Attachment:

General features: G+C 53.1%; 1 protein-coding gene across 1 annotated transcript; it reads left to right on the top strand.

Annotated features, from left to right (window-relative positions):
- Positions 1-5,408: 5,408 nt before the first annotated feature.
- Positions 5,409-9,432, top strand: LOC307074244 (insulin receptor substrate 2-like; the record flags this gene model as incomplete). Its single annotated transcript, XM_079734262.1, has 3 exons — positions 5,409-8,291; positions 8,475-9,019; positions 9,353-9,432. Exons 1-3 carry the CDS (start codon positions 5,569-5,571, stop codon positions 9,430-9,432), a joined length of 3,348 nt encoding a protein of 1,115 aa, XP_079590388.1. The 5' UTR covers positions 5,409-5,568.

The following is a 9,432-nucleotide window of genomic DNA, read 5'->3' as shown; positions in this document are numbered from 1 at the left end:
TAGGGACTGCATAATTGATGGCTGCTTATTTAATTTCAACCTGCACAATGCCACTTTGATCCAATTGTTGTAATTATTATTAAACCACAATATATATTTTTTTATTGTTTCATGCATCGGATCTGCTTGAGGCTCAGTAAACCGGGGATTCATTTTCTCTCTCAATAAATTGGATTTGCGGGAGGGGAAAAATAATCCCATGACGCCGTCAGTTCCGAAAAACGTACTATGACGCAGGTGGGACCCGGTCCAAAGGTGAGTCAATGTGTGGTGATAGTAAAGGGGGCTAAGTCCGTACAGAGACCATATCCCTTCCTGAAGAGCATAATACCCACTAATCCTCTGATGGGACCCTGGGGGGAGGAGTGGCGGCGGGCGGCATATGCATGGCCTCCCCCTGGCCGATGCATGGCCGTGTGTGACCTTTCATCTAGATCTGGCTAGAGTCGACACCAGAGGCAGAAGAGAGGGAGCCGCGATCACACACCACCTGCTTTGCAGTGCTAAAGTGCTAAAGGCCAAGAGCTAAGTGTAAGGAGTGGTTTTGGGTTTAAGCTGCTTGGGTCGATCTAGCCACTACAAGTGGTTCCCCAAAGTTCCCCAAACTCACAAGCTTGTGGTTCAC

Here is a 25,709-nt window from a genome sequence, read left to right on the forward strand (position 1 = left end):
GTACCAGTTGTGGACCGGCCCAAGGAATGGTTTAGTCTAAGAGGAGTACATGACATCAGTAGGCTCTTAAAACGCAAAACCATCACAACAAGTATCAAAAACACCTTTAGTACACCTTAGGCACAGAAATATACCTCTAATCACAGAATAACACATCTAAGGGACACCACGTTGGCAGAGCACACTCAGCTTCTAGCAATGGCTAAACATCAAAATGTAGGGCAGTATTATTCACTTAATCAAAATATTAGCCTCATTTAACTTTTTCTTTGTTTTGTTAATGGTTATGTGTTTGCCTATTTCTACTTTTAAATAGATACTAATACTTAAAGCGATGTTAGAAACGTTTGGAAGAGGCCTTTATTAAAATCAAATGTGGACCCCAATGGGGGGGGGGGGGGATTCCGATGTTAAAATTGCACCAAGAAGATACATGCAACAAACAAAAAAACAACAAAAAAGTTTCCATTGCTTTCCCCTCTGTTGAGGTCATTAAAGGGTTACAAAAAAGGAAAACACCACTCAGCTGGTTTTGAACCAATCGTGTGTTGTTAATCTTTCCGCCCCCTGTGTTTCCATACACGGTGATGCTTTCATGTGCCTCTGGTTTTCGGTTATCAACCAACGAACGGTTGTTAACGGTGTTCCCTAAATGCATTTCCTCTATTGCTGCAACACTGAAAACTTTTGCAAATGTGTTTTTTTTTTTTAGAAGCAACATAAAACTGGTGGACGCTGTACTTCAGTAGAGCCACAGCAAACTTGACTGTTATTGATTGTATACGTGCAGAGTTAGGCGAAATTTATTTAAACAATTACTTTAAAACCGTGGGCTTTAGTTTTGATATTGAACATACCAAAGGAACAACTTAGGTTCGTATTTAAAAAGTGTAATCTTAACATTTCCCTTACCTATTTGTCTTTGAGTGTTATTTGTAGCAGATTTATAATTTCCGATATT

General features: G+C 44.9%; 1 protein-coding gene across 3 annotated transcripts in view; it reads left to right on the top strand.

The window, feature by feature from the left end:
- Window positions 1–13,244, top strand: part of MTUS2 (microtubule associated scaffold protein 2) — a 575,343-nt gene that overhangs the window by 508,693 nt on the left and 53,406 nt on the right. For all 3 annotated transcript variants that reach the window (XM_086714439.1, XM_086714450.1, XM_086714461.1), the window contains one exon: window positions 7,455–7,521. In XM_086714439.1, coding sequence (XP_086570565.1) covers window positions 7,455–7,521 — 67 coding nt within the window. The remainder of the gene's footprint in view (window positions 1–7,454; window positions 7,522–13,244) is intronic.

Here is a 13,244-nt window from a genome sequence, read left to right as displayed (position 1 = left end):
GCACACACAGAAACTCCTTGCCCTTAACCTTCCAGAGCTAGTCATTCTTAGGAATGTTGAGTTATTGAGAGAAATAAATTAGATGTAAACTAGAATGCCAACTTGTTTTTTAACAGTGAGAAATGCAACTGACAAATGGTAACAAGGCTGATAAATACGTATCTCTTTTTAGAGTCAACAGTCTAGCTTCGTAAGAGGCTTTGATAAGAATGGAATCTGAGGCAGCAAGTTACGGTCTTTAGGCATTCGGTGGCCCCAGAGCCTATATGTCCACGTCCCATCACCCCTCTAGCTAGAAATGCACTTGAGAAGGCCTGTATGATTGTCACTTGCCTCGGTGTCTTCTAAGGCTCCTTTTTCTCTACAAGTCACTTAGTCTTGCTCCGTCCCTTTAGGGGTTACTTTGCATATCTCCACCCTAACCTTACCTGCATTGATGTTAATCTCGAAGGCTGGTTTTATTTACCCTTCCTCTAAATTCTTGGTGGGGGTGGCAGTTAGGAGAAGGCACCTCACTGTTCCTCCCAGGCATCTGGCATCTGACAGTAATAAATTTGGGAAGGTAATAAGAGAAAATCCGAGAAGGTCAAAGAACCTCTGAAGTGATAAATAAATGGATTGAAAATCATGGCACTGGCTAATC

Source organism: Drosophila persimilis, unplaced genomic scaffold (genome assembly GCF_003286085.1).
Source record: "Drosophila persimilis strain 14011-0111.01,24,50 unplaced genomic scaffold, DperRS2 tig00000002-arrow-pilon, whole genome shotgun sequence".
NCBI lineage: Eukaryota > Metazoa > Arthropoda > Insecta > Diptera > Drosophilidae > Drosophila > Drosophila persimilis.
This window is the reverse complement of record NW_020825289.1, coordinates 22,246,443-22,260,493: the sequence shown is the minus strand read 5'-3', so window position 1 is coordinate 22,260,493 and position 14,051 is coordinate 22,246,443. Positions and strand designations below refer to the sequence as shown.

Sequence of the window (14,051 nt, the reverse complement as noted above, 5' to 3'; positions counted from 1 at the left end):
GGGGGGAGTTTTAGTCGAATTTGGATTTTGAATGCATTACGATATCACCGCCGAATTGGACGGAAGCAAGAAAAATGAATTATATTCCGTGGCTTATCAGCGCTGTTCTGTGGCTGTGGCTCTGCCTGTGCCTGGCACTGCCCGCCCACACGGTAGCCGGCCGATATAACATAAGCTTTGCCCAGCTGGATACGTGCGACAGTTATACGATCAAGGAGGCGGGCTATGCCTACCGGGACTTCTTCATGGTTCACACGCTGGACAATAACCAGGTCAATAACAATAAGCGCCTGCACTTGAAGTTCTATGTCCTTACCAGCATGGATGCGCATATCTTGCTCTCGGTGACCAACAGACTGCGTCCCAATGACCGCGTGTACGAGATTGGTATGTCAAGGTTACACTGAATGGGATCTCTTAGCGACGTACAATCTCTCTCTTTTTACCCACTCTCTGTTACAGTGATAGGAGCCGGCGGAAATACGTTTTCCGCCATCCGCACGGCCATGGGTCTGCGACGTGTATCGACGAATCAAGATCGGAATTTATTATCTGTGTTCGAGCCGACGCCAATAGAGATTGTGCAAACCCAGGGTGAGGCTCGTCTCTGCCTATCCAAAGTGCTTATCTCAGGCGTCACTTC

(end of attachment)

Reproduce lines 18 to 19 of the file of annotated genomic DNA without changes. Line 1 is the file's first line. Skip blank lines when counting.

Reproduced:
Sequence of the window (14,051 nt, the reverse complement as noted above, 5' to 3'; positions counted from 1 at the left end):
GGGGGGAGTTTTAGTCGAATTTGGATTTTGAATGCATTACGATATCACCGCCGAATTGGACGGAAGCAAGAAAAATGAATTATATTCCGTGGCTTATCAGCGCTGTTCTGTGGCTGTGGCTCTGCCTGTGCCTGGCACTGCCCGCCCACACGGTAGCCGGCCGATATAACATAAGCTTTGCCCAGCTGGATACGTGCGACAGTTATACGATCAAGGAGGCGGGCTATGCCTACCGGGACTTCTTCATGGTTCACACGCTGGACAATAACCAGGTCAATAACAATAAGCGCCTGCACTTGAAGTTCTATGTCCTTACCAGCATGGATGCGCATATCTTGCTCTCGGTGACCAACAGACTGCGTCCCAATGACCGCGTGTACGAGATTGGTATGTCAAGGTTACACTGAATGGGATCTCTTAGCGACGTACAATCTCTCTCTTTTTACCCACTCTCTGTTACAGTGATAGGAGCCGGCGGAAATACGTTTTCCGCCATCCGCACGGCCATGGGTCTGCGACGTGTATCGACGAATCAAGATCGGAATTTATTATCTGTGTTCGAGCCGACGCCAATAGAGATTGTGCAAACCCAGGGTGAGGCTCGTCTCTGCCTATCCAAAGTGCTTATCTCAGGCGTCACTTC